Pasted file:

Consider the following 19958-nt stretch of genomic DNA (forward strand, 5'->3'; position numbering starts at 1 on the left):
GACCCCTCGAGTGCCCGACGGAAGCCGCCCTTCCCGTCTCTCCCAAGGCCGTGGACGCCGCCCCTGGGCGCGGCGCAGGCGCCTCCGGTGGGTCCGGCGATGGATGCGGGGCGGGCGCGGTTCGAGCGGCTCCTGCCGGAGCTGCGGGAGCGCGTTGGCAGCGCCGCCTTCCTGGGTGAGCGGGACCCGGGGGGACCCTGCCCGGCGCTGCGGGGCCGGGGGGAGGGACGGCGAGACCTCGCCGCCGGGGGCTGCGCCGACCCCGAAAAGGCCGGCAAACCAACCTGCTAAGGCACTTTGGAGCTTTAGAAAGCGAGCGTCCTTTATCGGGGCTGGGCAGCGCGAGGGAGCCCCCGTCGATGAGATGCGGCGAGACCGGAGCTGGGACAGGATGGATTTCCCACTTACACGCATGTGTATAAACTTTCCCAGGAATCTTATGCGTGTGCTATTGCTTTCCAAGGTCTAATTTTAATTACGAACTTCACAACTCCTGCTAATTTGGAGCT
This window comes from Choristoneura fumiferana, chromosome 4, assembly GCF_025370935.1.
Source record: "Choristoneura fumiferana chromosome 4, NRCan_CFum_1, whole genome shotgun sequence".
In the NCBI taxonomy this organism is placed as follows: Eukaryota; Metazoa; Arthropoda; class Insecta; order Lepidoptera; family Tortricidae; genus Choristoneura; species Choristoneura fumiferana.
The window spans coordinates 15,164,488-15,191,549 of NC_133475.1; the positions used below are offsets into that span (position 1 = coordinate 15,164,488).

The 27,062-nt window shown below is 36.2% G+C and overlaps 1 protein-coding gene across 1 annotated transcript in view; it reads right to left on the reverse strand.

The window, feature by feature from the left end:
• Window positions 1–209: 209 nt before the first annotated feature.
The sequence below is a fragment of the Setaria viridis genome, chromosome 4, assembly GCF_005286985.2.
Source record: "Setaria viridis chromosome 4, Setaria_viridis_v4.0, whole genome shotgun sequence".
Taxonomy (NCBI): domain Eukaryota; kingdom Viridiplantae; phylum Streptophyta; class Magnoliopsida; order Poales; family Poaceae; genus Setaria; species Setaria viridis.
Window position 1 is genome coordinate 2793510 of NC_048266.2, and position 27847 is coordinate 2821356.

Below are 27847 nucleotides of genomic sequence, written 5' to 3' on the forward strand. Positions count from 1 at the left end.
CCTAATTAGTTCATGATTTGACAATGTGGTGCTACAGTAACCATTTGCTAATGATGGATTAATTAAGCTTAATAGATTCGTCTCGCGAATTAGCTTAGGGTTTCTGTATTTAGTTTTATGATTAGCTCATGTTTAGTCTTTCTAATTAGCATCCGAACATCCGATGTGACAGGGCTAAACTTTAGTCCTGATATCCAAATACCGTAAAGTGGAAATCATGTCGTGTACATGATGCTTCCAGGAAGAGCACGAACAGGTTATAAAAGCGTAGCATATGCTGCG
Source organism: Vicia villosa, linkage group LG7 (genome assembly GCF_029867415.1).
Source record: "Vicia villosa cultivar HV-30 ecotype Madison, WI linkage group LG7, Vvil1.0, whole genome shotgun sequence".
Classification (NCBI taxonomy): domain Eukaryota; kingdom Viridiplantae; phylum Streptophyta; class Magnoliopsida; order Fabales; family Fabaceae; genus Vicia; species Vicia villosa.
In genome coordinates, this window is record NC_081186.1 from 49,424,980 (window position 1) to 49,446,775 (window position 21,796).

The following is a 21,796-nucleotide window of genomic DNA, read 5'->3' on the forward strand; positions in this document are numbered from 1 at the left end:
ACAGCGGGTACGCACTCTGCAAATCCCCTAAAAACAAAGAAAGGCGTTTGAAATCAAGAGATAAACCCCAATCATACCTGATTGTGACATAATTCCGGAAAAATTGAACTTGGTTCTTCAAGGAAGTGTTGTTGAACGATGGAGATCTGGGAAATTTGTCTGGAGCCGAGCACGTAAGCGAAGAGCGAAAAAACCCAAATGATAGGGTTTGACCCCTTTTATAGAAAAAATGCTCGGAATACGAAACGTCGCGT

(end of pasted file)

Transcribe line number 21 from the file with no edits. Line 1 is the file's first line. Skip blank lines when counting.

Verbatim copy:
ACAGCGGGTACGCACTCTGCAAATCCCCTAAAAACAAAGAAAGGCGTTTGAAATCAAGAGATAAACCCCAATCATACCTGATTGTGACATAATTCCGGAAAAATTGAACTTGGTTCTTCAAGGAAGTGTTGTTGAACGATGGAGATCTGGGAAATTTGTCTGGAGCCGAGCACGTAAGCGAAGAGCGAAAAAACCCAAATGATAGGGTTTGACCCCTTTTATAGAAAAAATGCTCGGAATACGAAACGTCGCGT